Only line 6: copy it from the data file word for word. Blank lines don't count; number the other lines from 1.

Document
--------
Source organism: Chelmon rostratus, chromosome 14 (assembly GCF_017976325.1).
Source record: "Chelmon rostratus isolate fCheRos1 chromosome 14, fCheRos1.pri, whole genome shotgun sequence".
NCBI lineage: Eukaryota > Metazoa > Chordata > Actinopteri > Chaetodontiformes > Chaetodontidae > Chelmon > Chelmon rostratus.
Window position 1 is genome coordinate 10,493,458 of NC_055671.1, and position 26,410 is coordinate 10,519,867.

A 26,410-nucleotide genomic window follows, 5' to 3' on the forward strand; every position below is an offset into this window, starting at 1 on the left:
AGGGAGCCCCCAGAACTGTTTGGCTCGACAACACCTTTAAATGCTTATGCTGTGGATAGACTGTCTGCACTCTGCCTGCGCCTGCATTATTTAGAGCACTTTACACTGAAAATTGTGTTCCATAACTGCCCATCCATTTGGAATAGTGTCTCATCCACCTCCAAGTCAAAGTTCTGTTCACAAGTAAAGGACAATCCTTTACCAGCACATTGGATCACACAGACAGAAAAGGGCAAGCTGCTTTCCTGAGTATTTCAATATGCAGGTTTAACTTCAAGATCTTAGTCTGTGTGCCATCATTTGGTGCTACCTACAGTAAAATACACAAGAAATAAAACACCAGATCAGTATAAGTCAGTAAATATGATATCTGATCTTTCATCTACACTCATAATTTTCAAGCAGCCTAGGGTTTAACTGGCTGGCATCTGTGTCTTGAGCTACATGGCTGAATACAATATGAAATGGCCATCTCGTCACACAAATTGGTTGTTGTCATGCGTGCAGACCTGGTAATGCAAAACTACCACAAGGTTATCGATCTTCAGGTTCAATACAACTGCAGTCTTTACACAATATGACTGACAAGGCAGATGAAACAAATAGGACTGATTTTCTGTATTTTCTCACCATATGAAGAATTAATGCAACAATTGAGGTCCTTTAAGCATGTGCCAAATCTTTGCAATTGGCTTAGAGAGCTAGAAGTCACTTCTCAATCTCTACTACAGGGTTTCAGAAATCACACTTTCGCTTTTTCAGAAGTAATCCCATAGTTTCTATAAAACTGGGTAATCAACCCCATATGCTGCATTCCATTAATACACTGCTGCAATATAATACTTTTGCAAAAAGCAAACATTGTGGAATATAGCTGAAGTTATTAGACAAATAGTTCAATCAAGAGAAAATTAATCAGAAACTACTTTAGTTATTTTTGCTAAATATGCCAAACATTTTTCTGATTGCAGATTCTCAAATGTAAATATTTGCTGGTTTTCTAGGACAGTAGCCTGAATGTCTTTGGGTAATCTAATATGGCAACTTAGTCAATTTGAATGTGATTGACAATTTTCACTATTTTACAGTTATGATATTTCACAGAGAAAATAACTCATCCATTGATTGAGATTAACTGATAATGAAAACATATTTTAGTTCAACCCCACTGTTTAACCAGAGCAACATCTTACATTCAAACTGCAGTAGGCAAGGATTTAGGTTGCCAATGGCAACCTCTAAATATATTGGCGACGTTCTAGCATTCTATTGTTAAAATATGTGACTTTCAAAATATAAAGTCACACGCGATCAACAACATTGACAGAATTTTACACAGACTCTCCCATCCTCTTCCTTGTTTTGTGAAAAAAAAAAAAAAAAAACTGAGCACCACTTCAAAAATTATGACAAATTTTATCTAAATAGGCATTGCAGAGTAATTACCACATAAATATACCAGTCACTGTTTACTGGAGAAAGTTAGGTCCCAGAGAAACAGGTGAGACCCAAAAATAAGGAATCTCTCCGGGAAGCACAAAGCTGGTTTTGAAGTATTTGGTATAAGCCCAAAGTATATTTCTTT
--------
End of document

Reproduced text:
AGGGAGCCCCCAGAACTGTTTGGCTCGACAACACCTTTAAATGCTTATGCTGTGGATAGACTGTCTGCACTCTGCCTGCGCCTGCATTATTTAGAGCACTTTACACTGAAAATTGTGTTCCATAACTGCCCATCCATTTGGAATAGTGTCTCATCCACCTCCAAGTCAAAGTTCTGTTCACAAGTAAAGGACAATCCTTTACCAGCACATTGGATCACACAGACAGAAAAGGGCAAGCTGCTTTCCTGAGTATTTCAATATGCAGGTTTAACTTCAAGATCTTAGTCTGTGTGCCATCATTTGGTGCTACCTACAGTAAAATACACAAGAAATAAAACACCAGATCAGTATAAGTCAGTAAATATGATATCTGATCTTTCATCTACACTCATAATTTTCAAGCAGCCTAGGGTTTAACTGGCTGGCATCTGTGTCTTGAGCTACATGGCTGAATACAATATGAAATGGCCATCTCGTCACACAAATTGGTTGTTGTCATGCGTGCAGACCTGGTAATGCAAAACTACCACAAGGTTATCGATCTTCAGGTTCAATACAACTGCAGTCTTTACACAATATGACTGACAAGGCAGATGAAACAAATAGGACTGATTTTCTGTATTTTCTCACCATATGAAGAATTAATGCAACAATTGAGGTCCTTTAAGCATGTGCCAAATCTTTGCAATTGGCTTAGAGAGCTAGAAGTCACTTCTCAATCTCTACTACAGGGTTTCAGAAATCACACTTTCGCTTTTTCAGAAGTAATCCCATAGTTTCTATAAAACTGGGTAATCAACCCCATATGCTGCATTCCATTAATACACTGCTGCAATATAATACTTTTGCAAAAAGCAAACATTGTGGAATATAGCTGAAGTTATTAGACAAATAGTTCAATCAAGAGAAAATTAATCAGAAACTACTTTAGTTATTTTTGCTAAATATGCCAAACATTTTTCTGATTGCAGATTCTCAAATGTAAATATTTGCTGGTTTTCTAGGACAGTAGCCTGAATGTCTTTGGGTAATCTAATATGGCAACTTAGTCAATTTGAATGTGATTGACAATTTTCACTATTTTACAGTTATGATATTTCACAGAGAAAATAACTCATCCATTGATTGAGATTAACTGATAATGAAAACATATTTTAGTTCAACCCCACTGTTTAACCAGAGCAACATCTTACATTCAAACTGCAGTAGGCAAGGATTTAGGTTGCCAATGGCAACCTCTAAATATATTGGCGACGTTCTAGCATTCTATTGTTAAAATATGTGACTTTCAAAATATAAAGTCACACGCGATCAACAACATTGACAGAATTTTACACAGACTCTCCCATCCTCTTCCTTGTTTTGTGAAAAAAAAAAAAAAAAAACTGAGCACCACTTCAAAAATTATGACAAATTTTATCTAAATAGGCATTGCAGAGTAATTACCACATAAATATACCAGTCACTGTTTACTGGAGAAAGTTAGGTCCCAGAGAAACAGGTGAGACCCAAAAATAAGGAATCTCTCCGGGAAGCACAAAGCTGGTTTTGAAGTATTTGGTATAAGCCCAAAGTATATTTCTTT